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‘Grant Us Peace’

7/1/2017

by Columbia staff

Order and U.S. Military Archdiocese co-sponsor annual pilgrimage of wounded warriors to Lourdes

Military pilgrims pray the rosary as a Marian procession

Military pilgrims pray the rosary as a Marian procession makes its way through the sanctuary grounds of Lourdes May 20. Photos by Tamino Petelinsek

Nearly 200 U.S. soldiers, veterans, designated caregivers, companions, chaplains and volunteers participated in the Warriors to Lourdes Pilgrimage for Non-Wounded, Wounded, Ill or Injured Military Personnel May 17-23. Cosponsored by the Archdiocese for the Military Services, USA, (AMS) and the Knights of Columbus, the trip took place during the 59th International Military Pilgrimage (Pèlerinage Militaire International, or PMI), which included delegations from 41 countries comprising some 13,000 military personnel in all. This year’s pilgrimage coincided with the 100th anniversary of the United States entry into World War I.

In a letter to this year’s Warriors to Lourdes pilgrims, Supreme Knight Carl A. Anderson reflected on the pilgrimage’s theme — Dona Nobis Pacem (Grant us peace).

“Jesus instructs us that ‘blessed are the peacemakers, for they will be called children of God.’ And so we naturally think of the brave men and women of the military who have served as instruments of peace in our modern day,” the supreme knight wrote. “And we pray that God will grant the gift of peace in our world.”

Auxiliary Bishop F. Robert Spencer of the AMS, a member of Bishop John J. Kaising Council 14223 at U.S. Army Garrison Yongsan, South Korea, celebrated the opening Mass for all U.S. pilgrims May 19.

“My friends, you are here because of God’s love for you,” he said in his homily. “He has taken the initiative to love you first and now simply waits for your response, perhaps during this very pilgrimage here in Lourdes.”

The Warriors to Lourdes pilgrims attended a variety of religious and spiritual events — including Masses, Stations of the Cross, Marian processions and occasions to pray the rosary — as well as colorful opening and closing ceremonies. They also had the opportunity to bathe in the waters of the Lourdes Grotto — a destination that annually draws millions of people who seek spiritual, physical or emotional healing.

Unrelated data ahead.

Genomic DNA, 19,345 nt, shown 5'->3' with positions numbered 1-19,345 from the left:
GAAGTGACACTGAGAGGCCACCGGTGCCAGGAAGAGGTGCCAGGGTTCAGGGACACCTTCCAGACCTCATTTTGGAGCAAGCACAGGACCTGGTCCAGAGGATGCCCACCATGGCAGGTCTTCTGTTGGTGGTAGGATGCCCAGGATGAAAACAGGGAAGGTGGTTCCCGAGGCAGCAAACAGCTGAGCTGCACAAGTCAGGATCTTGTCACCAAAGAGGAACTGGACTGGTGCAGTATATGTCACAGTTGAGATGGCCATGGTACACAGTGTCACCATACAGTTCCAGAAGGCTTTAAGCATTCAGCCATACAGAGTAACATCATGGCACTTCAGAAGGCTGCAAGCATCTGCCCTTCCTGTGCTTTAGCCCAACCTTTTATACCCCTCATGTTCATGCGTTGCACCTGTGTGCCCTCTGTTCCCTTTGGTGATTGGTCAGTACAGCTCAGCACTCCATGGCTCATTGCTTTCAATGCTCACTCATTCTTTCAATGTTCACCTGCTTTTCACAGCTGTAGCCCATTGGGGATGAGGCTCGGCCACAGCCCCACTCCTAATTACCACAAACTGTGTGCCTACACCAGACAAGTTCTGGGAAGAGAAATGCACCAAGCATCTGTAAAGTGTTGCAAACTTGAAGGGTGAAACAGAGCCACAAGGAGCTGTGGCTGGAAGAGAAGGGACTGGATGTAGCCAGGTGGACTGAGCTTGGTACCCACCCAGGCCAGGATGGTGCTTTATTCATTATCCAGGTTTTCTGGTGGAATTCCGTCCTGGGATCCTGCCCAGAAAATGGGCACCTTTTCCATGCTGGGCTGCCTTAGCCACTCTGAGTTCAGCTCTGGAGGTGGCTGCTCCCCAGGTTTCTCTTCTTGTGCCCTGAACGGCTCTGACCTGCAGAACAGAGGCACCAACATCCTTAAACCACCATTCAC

A military band concert and a sports challenge provided cultural and athletic entertainment, while a wreath-laying commemoration for fallen soldiers allowed the U.S. pilgrims to join in prayer with international military personnel.

U.S. Army Special Forces 1st Sgt. Sompaul Vorapanich, a member of St. Michael the Archangel Council 15250 at Fort Bragg, N.C., participated as a trip leader.

“There are soldiers who have physical ailments, physical wounds that you can see,” he explained. “Others have wounds that are invisible to the eye, but they are still scarred mentally and have had traumatic experiences that have led them there. This event is both a spiritual healing, as well as physical and mental, and there’s no place better to do it than Lourdes.”

On May 20, Warriors to Lourdes pilgrims joined thousands of fellow PMI pilgrims in a massive candlelight Marian procession that included the singing of hymns and recitation of the rosary in different languages. Similar processions gather a multitude of faithful every night at Lourdes, but the annual PMI event is one of the largest of the year.

Warriors to Lourdes pilgrims stand outside the Basilica

Warriors to Lourdes pilgrims stand outside of the Basilica of Our Lady of the Rosary in France. Participants included nearly 50 injured veterans, as well as other military personnel, chaplains, caregivers and volunteers.

The Order’s sponsorship of the Warrior to Lourdes pilgrimage is the latest chapter in its involvement with the town, which became a haven of healing after the Blessed Virgin Mary appeared to 14-year-old Bernadette Soubirous in 1858, revealing herself as “the Immaculate Conception.”

During World War I, the Knights of Columbus provided social services and spiritual support to Allied servicemen of all faiths, especially through the K of C Hut program that operated under the motto “Everybody Welcome, Everything Free.” The Order established a hut in Lourdes and in 1919 organized a post-war pilgrimage to the site that attracted thousands of U.S. soldiers stationed across Europe.

The author of a contemporary report wrote, “Some of us had come 6,000 miles, but if we had come from the uppermost parts of the earth, the joy of these moments would have made the journey and the fatigue seem as nothing. The atmosphere was redolent with prayer and praise and thanksgiving.”

The overwhelming success of the 1919 pilgrimage prompted the Order to produce a pocket guide about Lourdes for future pilgrims.

Nearly a century later, the site continues to attract thousands of faithful soldiers seeking peace and healing.

“Lourdes is perfect for this type of military healing pilgrimage, which is really needed for many of our men and women of the military services,” said Sgt. Vorapanich. “The camaraderie here has been a wonderful thing, with so many different nations, and seeing the healing, whether physical or mental, has been awesome. I’ve never seen anything like this.”